This goes all the way back to the 1st movement, and that’s cool because he uses this theme to unify everything. This is the idea of using this:

https://en.wikipedia.org/wiki/Id%C3%A9e_fixe_(psychology)

It’s a term also used in connection to Berlioz and his Symphony Fantastique, which I want to get to. It’s really important. That symphony was in 5 movements and a program, but in this case the program was Berlioz’s, so all his invention. He unifies the whole thing by using the same theme in each movement. That’s his “fixed idea”, but that is always written in French. It is a unifying theme, a lot like a Leitmotiv that is used again and again. Just as you can have several Leitmotivs, you can have several unifying idea.7:07.

Same theme we just heard at the end of the last section, now fast and used in a fugue, Bach-like. You hear the same idea move from voice to voice.  7:58

That crude or very pop sounding Russian theme is back, then it develops more, getting really frantic and intense. But at the end he does the same thing as in the 1st movement, those gun shots in the timpani. 8:47

This is the unification. It’s right back to almost the beginning of the 1st movement. 9:30

Back to the beginning of this movement again. 10:23

Total mood change. Soft strings, sound muted, spooky harp. Love story or ghost story. Moody, introspective. 12:54

Death. Manfred dies. It’s a funeral march. It speeds up, more and more intense, louder and louder. Without any doubt Tchaikovsky knew Wager’s music. 14:53

It was premiered Aug. 1876

Tchaikovsky’s is 1/2 step lower, but the resemblance is strong. His was written in 1885.

Total change. Now the music is noble. Redemption? This mood holds to the end. The first time I got here I was bored out of my mind. Nothing seemed to hold together if felt like too many things were pasted together. Now I don’t know why, but I THINK it was because there was no energy in the other recording. It was not over the top. It was not exaggerated, excessive, almost totally out of control. Whereas this recording is. I think this music can only work if you totally belief in it. It’s just bigger than life in every way.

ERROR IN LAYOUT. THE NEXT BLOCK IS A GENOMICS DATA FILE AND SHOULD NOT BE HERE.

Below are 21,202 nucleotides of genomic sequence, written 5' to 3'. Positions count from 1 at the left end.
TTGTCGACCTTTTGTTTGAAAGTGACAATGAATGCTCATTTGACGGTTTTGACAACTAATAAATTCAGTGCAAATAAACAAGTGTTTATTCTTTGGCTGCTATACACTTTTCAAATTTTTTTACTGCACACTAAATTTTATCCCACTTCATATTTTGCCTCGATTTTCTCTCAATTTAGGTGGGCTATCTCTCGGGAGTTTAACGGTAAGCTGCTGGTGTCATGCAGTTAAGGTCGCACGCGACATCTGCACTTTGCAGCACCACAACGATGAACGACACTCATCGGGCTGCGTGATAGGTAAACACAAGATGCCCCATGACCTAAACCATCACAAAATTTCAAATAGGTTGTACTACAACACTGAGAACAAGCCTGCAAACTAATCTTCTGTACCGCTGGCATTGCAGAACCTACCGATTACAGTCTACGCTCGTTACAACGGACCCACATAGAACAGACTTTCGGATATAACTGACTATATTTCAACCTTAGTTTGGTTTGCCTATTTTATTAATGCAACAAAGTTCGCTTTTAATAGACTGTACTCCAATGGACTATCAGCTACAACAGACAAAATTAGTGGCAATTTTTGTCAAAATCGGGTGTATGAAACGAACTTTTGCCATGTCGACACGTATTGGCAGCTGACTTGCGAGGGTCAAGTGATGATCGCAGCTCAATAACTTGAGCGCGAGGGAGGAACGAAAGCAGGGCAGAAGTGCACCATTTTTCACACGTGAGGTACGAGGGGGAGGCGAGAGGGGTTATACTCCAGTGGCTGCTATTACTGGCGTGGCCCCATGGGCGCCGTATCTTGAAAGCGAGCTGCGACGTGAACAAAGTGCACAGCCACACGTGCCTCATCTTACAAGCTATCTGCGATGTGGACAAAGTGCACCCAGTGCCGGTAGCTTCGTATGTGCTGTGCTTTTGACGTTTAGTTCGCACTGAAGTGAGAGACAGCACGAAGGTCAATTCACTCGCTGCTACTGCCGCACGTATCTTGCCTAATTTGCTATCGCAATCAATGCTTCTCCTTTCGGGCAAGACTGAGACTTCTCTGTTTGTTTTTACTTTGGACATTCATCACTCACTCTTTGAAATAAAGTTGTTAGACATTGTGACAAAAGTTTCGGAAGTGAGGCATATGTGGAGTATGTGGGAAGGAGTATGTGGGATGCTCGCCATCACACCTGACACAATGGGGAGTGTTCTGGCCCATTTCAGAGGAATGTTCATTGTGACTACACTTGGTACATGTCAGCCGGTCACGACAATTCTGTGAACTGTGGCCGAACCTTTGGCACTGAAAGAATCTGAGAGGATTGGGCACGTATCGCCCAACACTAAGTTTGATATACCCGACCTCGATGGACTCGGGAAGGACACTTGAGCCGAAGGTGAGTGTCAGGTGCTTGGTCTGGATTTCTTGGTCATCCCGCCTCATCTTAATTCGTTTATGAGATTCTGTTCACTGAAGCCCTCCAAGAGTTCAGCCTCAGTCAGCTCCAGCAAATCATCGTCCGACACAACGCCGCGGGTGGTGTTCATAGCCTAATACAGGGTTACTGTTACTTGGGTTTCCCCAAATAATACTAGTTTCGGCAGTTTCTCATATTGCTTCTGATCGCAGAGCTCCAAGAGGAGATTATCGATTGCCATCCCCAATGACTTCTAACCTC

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Adding: The most famous recording of this, up until perhaps the Markevitch recording, was this famous recording with Toscanini. But there is a huge cut.

There is a cut here. At 37:32 he jumps from the “pop folk tune”, the first time, skips that ending and the fugue, then jumps past where the pop folk tune comes back and adds the ending of the second version. To 47:12

Here is Markevitch starting the same pop folk tune section, but at 3:43 it branches, and that’s where there is more, in major, and it winds down to reference to the 1st movement, followed by the fugue. Then the fugue leads to a repeat of most of the pop tune, which comes back in at 7:56. At 8:33 there is a different ending to this section, and this is where Toscanini jumps to. That’s a cut of more than 4 minutes. Stop at 3:43.

This is where Toscanini jumped to. Did he do this live? I hope not, because cutting the link to the 1st movement ruins the structure.

1 thought on “Manfred last movement with time stamps”

  1. This music is engrossing on so many levels, and the last movement, from the first time I heard it, even in the poorer rendition I first heard, totally carried me away. I am more than ambivalent about the “program” – the convoluted dictated story of Manfred – as I want to be carried away by the music as music, and its brilliance. Of its inception, and its interpretation.
    I used to hear Vivaldi’s Four Seasons long before I ever saw the score, with words like “birds chirping” – at which point my mind says “Oh yes, that does sound like birds.”, but I’m ambivalent even about that, but less so.
    Did “Manfred die” at that one point? Or did we feel a universal common feeling that goes past this character Manfred?